In a presentation for the US Audio Publishers Association in September 2021 TNPS suggested a more likely valuation of $37 billion, while acknowledging that could be conservative.

Then came the Spotify and Storytel US acquisition news and TNPS made clear our $37 billion forecast for 2030 was looking “tame”.

The latest forecast, from Denmark-based podcasting platform Podimo, projects a 2030 audio market valuation of $50 billion, and here at TNPS we’re not seeing that is unrealistic in the light of recent developments.

It was back in July 2019 that TNPS reported, to the amusement of many in publishing, that Mofibo founder Morten Strunge had raised $6.7 million in seed funding for a beyond-crazy idea that money could be made out of podcasts, which everyone back then regarded as the poor man’s audiobook, only good for giving away free to try upsell the real thing.

. . . .

The genius of Podimo lies not just in giving consumers quality content, but in rewarding creators through its “user-centric” revenue-sharing model.

In a press release Strunge explains:

Our model provides premium content and a seamless user experience through AI-driven personalized recommendations and video trailers. As a full-service content production house, we can enrich existing IP in new and exciting ways, as well as produce our own IP, challenging what listeners can expect from short and long-form audio now, and in the future.

While Strunge doesn’t offer any detail on his projection, he asserts the podcast and audio market will,

grow beyond 50 billion USD over the next 5-6 years.

Strunge went on:

…With more and more audiences discovering compelling, short-form, spoken word audio every day. It’s a tremendous opportunity, and with our strategic focus on content in local markets’ native languages, we feel well-positioned to grab a substantial part of this market.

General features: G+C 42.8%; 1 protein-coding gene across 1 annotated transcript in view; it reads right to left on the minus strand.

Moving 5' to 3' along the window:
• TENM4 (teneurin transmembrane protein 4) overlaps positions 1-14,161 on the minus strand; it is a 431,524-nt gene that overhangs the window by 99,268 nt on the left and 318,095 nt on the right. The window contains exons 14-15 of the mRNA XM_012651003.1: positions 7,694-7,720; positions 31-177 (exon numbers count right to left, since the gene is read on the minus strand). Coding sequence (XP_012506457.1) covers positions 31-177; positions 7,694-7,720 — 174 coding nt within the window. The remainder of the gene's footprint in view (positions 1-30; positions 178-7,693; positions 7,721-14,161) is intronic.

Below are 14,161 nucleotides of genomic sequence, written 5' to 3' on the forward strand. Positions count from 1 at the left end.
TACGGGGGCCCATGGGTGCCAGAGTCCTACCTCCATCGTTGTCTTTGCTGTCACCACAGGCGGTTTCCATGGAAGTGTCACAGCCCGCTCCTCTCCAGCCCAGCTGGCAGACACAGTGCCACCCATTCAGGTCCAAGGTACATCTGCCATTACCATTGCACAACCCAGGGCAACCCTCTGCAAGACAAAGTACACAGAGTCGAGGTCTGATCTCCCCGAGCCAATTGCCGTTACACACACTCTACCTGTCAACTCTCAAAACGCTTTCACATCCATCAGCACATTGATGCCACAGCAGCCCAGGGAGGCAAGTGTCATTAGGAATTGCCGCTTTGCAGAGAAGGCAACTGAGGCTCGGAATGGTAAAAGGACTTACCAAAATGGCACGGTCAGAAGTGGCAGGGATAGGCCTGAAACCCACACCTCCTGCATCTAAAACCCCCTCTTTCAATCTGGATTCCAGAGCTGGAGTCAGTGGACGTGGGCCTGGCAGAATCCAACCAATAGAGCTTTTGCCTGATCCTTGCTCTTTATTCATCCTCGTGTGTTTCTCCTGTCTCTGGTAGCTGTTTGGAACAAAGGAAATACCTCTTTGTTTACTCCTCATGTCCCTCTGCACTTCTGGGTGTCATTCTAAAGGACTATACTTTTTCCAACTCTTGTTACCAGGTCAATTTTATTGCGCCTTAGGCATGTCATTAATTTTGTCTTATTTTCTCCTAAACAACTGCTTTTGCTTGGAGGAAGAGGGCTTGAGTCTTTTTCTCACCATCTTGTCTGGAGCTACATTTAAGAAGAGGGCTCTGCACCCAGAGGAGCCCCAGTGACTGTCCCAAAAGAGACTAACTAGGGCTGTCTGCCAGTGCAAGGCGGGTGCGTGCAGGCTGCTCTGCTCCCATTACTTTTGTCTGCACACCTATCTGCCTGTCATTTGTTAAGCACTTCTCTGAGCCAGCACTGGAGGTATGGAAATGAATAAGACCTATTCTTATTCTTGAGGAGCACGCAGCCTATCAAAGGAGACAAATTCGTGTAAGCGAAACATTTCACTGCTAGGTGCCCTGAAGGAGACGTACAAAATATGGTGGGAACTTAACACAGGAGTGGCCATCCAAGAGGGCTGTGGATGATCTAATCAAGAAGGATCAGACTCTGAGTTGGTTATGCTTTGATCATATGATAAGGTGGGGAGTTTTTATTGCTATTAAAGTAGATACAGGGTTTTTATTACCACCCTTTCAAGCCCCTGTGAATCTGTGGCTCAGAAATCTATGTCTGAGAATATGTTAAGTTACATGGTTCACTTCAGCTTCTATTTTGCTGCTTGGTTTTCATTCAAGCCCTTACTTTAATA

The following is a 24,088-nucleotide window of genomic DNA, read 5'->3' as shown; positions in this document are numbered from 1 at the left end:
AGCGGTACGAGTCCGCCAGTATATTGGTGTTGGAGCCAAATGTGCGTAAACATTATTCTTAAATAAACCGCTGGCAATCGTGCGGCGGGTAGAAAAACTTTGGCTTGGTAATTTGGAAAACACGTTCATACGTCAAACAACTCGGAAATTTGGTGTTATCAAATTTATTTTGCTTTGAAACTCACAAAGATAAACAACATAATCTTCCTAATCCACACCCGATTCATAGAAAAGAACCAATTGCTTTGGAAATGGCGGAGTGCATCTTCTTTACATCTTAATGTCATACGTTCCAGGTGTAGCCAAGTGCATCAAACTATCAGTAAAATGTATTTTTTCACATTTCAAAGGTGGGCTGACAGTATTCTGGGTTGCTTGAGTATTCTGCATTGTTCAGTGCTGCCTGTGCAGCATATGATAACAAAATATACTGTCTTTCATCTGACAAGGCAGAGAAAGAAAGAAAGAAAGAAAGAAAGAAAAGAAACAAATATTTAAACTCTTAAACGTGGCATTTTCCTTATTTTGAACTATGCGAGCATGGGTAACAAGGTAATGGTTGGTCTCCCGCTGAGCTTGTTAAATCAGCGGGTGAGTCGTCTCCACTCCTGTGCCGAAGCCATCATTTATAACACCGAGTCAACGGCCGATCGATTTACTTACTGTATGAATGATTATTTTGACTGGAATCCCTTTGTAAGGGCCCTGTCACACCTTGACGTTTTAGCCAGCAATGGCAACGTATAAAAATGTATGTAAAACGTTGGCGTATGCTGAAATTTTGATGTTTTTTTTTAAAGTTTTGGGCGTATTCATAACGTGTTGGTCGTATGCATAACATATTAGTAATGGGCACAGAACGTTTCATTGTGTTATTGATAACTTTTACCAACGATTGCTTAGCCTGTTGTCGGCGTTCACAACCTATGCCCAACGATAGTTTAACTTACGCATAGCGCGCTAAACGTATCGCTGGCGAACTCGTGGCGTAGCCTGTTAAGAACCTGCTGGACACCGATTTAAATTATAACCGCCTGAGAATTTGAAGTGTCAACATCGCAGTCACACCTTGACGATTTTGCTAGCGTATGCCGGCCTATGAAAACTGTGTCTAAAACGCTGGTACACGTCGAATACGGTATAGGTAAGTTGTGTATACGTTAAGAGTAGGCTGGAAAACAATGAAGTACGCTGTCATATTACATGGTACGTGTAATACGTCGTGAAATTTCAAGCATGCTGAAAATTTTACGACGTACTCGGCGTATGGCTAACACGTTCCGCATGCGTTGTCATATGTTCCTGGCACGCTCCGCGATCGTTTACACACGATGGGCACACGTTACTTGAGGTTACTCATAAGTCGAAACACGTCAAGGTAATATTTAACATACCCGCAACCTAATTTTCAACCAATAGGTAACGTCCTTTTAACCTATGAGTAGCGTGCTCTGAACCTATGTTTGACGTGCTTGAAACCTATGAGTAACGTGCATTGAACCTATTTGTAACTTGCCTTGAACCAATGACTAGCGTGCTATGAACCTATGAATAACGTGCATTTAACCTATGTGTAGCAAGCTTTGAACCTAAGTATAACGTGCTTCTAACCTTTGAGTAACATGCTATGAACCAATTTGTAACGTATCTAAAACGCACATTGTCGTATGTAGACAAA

With a solid foundation, we can accelerate our investments into premium original and exclusive content from today’s most exciting and important voices, bringing in more users and bigger payouts to creators, while applying our learnings to new market expansion.

Link to the rest at The New Publishing Standard

A Matter of Volume

From The Bookseller:

I used to imagine an Apple event where its c.e.o. Tim Cook would unveil a standalone audiobook app with exclusive audio-only titles available on subscription. He would then invite J K Rowling and Stephen Fry on stage to announce a new audio-first Harry Potter series. Sadly Apple TV+ and Steven Spielberg got in first.

My personal disappointment at Apple’s lack of ambition for audio should not detract from the fact that the storytelling bit of the market for listening remains in rude health. Nielsen’s latest Understanding the Audiobook Consumer shows a seventh year of double-digit growth, with sales about to crest £200m. In the US, figures from the Audio Publishers Association for 2020 show a ninth year of double-digit increase. Audible turned over £187m from its UK business in 2020, representing growth of 30%.